W. W. Snow had been trained in the foundry business since boyhood, working for various employers in Massachusetts. With financial backing, he started his own business near the Hudson River and later bought land from the Suffern family in Hillburn. This included a mill, 20 houses and a store, and that is how the town of Hillburn started.
The Worthington Pump Company employed Elmer John in 1899 to put up a large pumping station in Hawaii. Returning to the mainland, he again joined his father-in-law serving as superintendent in charge of design and construction for a new brake shoe factory -now known as Abex -,and part of Illinois Central. As ‘ director and a member of the board, he had a great deal to do with the growth and prosperity of the business. The Snow houses in Hillburn were destroyed when the N. Y. Thruway was built.
Mrs. Peter D. Ash (Oliver Snow) lived in a house off Miller Road now in , the Oak Hill Estates in Mahwah, N.J. Her sons, Peter, is living near Mt. Snow in Vermont, and, Charles, lives in Litchfield, Conn. A home on Olney Road, once occupied by Elmer Snow, is still in the family. Mr. Howard D. MacPherson, whose late wife was Mildred Snow. lives there now. She was a great-granddaughter of W. W. Snow.
The Snow family recognized the poverty and deprived conditions under which the mountain people lived years ago. They were forefront in starting a school on the mountain, a one room building with a huge fireplace. A nurse, Miss Mack, lived in a comfortable house not far from the school. She provided medical help to the neglected families. Her expenses were paid by the family.
Although the Snow family is no longer prominent in local affairs as Snow, the line is carried on under other family names. These include MacPherson, Bristow and Vilmar, just to name three of them. Another great-granddaughter, Mrs. Dorothy Snow Vilmar, lives in her uncle’s house (Homer H. Snow) on Mahwah Road. Her sister, Eugenia Snow Averill, lives in Willbraham. Mass. Her brother’s (Douglas Snow 1934-73) children live in the New Paltz, N. Y. area. How many more area residents can trace their heritage back to William Wait Snow?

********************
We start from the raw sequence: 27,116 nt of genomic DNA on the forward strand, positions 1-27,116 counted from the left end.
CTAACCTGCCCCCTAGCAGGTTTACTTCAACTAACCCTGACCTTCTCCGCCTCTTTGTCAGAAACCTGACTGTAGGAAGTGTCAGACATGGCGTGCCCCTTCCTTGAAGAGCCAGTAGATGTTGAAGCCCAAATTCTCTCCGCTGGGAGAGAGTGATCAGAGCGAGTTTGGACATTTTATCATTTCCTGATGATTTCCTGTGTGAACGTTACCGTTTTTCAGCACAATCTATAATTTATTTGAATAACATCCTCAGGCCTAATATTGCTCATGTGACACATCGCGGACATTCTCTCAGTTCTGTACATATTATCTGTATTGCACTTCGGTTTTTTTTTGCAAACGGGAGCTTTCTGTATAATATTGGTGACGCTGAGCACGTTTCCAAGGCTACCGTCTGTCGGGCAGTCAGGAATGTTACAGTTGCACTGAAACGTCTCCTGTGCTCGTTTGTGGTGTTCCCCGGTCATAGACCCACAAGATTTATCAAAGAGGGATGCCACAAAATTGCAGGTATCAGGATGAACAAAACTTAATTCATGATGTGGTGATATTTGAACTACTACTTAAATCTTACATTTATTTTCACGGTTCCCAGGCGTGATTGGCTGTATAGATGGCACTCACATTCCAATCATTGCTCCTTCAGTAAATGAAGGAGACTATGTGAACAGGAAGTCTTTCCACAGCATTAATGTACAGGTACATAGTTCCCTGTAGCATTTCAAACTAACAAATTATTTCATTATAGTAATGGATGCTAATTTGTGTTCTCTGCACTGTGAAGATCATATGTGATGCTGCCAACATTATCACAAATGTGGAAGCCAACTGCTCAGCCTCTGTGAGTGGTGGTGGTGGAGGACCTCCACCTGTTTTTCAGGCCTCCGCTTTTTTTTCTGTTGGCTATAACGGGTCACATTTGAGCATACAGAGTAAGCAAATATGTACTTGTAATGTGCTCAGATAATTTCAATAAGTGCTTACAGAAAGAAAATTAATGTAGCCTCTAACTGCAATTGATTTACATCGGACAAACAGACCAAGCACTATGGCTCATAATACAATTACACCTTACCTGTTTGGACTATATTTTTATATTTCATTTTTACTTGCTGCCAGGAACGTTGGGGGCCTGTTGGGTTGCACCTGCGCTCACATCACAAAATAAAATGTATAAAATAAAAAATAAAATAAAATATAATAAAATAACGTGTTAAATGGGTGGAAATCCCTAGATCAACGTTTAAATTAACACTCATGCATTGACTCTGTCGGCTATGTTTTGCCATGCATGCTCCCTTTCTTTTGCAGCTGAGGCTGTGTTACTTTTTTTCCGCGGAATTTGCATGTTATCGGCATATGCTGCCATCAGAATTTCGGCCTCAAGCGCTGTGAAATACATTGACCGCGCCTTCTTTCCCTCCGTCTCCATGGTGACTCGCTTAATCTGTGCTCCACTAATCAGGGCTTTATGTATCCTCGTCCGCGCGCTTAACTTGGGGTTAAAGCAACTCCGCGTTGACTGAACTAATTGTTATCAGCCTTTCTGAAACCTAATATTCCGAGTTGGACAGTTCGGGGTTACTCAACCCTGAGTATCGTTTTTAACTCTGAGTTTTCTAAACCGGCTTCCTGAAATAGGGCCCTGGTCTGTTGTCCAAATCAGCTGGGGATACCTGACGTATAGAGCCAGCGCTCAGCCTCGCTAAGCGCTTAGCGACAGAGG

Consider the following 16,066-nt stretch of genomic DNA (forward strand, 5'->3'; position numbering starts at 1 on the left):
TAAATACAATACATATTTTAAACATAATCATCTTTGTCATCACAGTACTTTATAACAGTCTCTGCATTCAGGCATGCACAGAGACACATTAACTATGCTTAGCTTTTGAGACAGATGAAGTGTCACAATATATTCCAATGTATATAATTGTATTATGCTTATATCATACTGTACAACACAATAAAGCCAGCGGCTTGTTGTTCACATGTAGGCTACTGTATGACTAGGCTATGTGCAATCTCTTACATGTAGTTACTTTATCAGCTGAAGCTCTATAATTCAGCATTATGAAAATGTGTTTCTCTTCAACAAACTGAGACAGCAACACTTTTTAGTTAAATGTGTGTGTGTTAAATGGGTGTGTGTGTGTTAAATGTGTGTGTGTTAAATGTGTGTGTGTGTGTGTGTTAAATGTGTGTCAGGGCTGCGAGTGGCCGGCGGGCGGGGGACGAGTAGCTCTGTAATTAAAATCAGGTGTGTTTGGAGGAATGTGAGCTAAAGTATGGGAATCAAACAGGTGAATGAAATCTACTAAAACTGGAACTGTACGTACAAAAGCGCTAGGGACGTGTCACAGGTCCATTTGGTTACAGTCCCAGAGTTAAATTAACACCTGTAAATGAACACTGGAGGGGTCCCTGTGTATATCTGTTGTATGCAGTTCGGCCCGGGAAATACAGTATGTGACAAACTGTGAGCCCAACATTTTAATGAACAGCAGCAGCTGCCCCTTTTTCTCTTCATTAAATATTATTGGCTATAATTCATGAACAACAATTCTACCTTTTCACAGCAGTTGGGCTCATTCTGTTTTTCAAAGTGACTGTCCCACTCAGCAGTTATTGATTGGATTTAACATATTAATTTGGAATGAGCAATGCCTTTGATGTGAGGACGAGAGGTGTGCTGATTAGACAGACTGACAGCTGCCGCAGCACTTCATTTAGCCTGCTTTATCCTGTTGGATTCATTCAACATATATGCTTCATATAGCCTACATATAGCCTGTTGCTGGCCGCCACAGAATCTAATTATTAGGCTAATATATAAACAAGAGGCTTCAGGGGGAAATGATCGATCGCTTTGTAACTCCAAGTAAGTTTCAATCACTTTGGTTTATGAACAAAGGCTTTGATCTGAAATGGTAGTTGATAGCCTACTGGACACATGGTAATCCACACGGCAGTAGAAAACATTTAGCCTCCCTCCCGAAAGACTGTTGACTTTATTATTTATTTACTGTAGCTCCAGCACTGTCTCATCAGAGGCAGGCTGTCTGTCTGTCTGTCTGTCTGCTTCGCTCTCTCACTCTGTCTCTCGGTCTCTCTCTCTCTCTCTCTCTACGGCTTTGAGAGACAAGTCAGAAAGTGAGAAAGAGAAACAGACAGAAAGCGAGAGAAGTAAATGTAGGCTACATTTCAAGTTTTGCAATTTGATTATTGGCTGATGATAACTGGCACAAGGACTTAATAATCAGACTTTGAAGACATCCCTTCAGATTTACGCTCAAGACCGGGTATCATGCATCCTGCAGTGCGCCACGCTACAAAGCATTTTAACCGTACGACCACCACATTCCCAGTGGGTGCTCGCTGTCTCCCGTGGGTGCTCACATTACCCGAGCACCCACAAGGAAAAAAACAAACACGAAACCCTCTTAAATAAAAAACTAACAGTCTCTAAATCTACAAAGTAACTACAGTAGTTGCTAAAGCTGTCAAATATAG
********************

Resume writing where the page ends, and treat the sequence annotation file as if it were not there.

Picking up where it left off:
This article, by Jane Vilmar, was first published in “The Old Station Timetable” in October 1980.
By the time this appears in our newsletter, the Education Center that majestically graced the higher elevation at 40 Malcolm Road for so many years will probably have been torn down.
The 3-story structure, one of the landmarks in Cragmere Park, was built about 1914 by the Theusen family. It was a boarding house for many years, and a number of Brooklyn families stayed there during the summer and later moved to the township.
On the grounds back in the early days were a ice house, once part of the Ezra Miller estate; a small pond known as Oweno Lake and a summer house at the edge of the north end of the pond. This was a popular gathering place for many different events, such as firework displays, ice skating and Sunday afternoon tea parties.
In later years, the Theusen brothers, Fred, Chris and George, lived in the cellar of the family homestead.
Eventually the Board of Education purchased the house, and it was renovated in 1957 for the school administrative offices. Last month the school personnel was moved to the Joyce Kilmer School, after it was decided to demolish the house.
Robert Brown, assistant superintendent, recently said “there is no discussion of construction or selling the tract of land at this time. plans are to grade and seed the land for the time being.”